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Supreme Court of the United States
March 18, 1980, Argued ; June 9, 1980, Decided
[*76] [***749] [**2038] MR. JUSTICE REHNQUIST delivered the opinion of the Court.
We postponed jurisdiction of this appeal from the Supreme Court of California to decide the important federal constitutional questions it presented. Those are whether state constitutional [****7] provisions, which permit individuals to exercise free speech and petition rights on the property of a privately owned shopping center to which the public is invited, violate the shopping center owner's property rights under the Fifth [*77] and Fourteenth Amendments or his free speech rights under the First and Fourteenth Amendments.
Appellant PruneYard is a privately owned shopping center in the city of Campbell, Cal. It covers approximately 21 acres -- 5 devoted to parking and 16 occupied by walkways, plazas, sidewalks, and buildings that contain more than 65 specialty shops, 10 restaurants, and a movie theater. The PruneYard is open to the public for the purpose of encouraging the patronizing of its commercial establishments. It has a policy not to permit any visitor or tenant to engage in any publicly expressive activity, including the circulation of petitions, that is not directly related to its commercial purposes. This policy has been strictly enforced in a nondiscriminatory fashion. The PruneYard is owned by appellant Fred Sahadi.
Appellees are high school students who sought to solicit support for their opposition to a United Nations resolution against "Zionism. [****8] " On a Saturday afternoon they set up a card table in a corner of PruneYard's central courtyard. They distributed pamphlets and asked passersby to sign petitions, which were to be sent to the President and Members of Congress. Their activity was peaceful and orderly and so far as the record indicates was not objected to by PruneYard's patrons.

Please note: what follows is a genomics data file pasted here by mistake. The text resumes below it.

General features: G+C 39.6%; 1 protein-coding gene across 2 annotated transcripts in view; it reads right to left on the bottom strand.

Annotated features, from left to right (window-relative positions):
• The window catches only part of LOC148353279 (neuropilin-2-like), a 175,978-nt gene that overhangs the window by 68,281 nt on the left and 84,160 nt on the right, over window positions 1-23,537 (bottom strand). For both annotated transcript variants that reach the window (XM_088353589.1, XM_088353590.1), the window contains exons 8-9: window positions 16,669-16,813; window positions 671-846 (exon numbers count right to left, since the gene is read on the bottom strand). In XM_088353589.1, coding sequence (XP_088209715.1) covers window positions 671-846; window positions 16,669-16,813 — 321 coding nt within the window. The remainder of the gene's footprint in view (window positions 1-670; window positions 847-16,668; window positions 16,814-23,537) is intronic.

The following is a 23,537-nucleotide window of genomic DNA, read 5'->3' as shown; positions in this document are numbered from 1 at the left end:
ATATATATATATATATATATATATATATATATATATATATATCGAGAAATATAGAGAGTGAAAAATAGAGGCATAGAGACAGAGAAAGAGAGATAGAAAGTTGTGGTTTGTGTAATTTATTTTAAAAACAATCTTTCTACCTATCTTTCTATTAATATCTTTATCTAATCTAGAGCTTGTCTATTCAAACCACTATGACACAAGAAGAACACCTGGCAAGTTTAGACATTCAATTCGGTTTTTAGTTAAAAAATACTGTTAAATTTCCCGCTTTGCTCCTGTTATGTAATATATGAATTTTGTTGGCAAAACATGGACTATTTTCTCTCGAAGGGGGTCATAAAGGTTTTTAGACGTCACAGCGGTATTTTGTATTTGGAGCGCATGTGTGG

Soon after appellees had begun soliciting signatures, a security guard informed them that they would have to leave because their [**2039] activity violated PruneYard regulations. The guard suggested that they move to the public sidewalk at the PruneYard's perimeter. Appellees immediately left the premises and later filed this lawsuit in the California Superior Court of Santa Clara County. They sought to enjoin appellants from denying them access to the PruneYard for the purpose of circulating their petitions.
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447 U.S. 74 *; 100 S. Ct. 2035 **; 64 L. Ed. 2d 741 ***; 1980 U.S. LEXIS 129 ****; 6 Media L. Rep. 1311
PRUNEYARD SHOPPING CENTER ET AL. v. ROBINS ET AL.
Prior History: [****1] APPEAL FROM THE SUPREME COURT OF CALIFORNIA.
Disposition: 23 Cal. 3d 899, 592 P. 2d 341, affirmed.
shopping center, rights, property right, message, appellants', private property, solicit, infringed, shopping center owner, state law, establishments, handbills, petitions, trespass, views, join, expressive activity, circumstances, restrictions, newspaper, premises, constitutional provision, property owner, common law, common-law, distribute, signatures, shopping, privately owned shopping center, open to the public
Civil Procedure, Jurisdiction on Certiorari, Considerations Governing Review, State Court Decisions, Governments, Legislation, Interpretation, Constitutional Law, Fundamental Freedoms, Freedom of Speech, Scope, Political Speech, Bill of Rights, Fundamental Rights, Eminent Domain & Takings, Police Powers, Real Property Law, Lease Agreements, Commercial Leases, Shopping Center Leases, Inverse Condemnation, Regulatory Takings, Torts, General Premises Liability, Types of Premises, Stores, Environmental Law, Land Use & Zoning, Eminent Domain Proceedings, Procedural Due Process, Scope of Protection, Energy & Utilities Law, Pipelines & Transportation, Appeals, Reviewability of Lower Court Decisions, Preservation for Review